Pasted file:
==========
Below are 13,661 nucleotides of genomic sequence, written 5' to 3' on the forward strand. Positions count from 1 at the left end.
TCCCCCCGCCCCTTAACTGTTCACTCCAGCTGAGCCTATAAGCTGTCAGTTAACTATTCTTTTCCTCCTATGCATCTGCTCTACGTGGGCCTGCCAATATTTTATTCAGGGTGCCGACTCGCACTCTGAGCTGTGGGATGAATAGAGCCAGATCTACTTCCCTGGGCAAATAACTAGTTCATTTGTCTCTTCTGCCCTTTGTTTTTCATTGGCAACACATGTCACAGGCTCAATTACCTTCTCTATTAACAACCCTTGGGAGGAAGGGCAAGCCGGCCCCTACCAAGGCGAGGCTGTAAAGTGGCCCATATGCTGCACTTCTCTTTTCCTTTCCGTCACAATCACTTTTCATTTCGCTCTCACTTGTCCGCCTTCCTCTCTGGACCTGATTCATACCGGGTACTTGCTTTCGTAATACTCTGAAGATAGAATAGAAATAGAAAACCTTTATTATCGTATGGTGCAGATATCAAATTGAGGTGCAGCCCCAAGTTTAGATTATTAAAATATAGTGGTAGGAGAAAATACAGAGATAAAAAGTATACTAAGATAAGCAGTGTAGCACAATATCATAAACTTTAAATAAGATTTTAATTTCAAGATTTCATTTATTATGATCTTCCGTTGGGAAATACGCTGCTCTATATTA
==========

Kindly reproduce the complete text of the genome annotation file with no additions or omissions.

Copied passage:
Below are 13,661 nucleotides of genomic sequence, written 5' to 3' on the forward strand. Positions count from 1 at the left end.
TCCCCCCGCCCCTTAACTGTTCACTCCAGCTGAGCCTATAAGCTGTCAGTTAACTATTCTTTTCCTCCTATGCATCTGCTCTACGTGGGCCTGCCAATATTTTATTCAGGGTGCCGACTCGCACTCTGAGCTGTGGGATGAATAGAGCCAGATCTACTTCCCTGGGCAAATAACTAGTTCATTTGTCTCTTCTGCCCTTTGTTTTTCATTGGCAACACATGTCACAGGCTCAATTACCTTCTCTATTAACAACCCTTGGGAGGAAGGGCAAGCCGGCCCCTACCAAGGCGAGGCTGTAAAGTGGCCCATATGCTGCACTTCTCTTTTCCTTTCCGTCACAATCACTTTTCATTTCGCTCTCACTTGTCCGCCTTCCTCTCTGGACCTGATTCATACCGGGTACTTGCTTTCGTAATACTCTGAAGATAGAATAGAAATAGAAAACCTTTATTATCGTATGGTGCAGATATCAAATTGAGGTGCAGCCCCAAGTTTAGATTATTAAAATATAGTGGTAGGAGAAAATACAGAGATAAAAAGTATACTAAGATAAGCAGTGTAGCACAATATCATAAACTTTAAATAAGATTTTAATTTCAAGATTTCATTTATTATGATCTTCCGTTGGGAAATACGCTGCTCTATATTA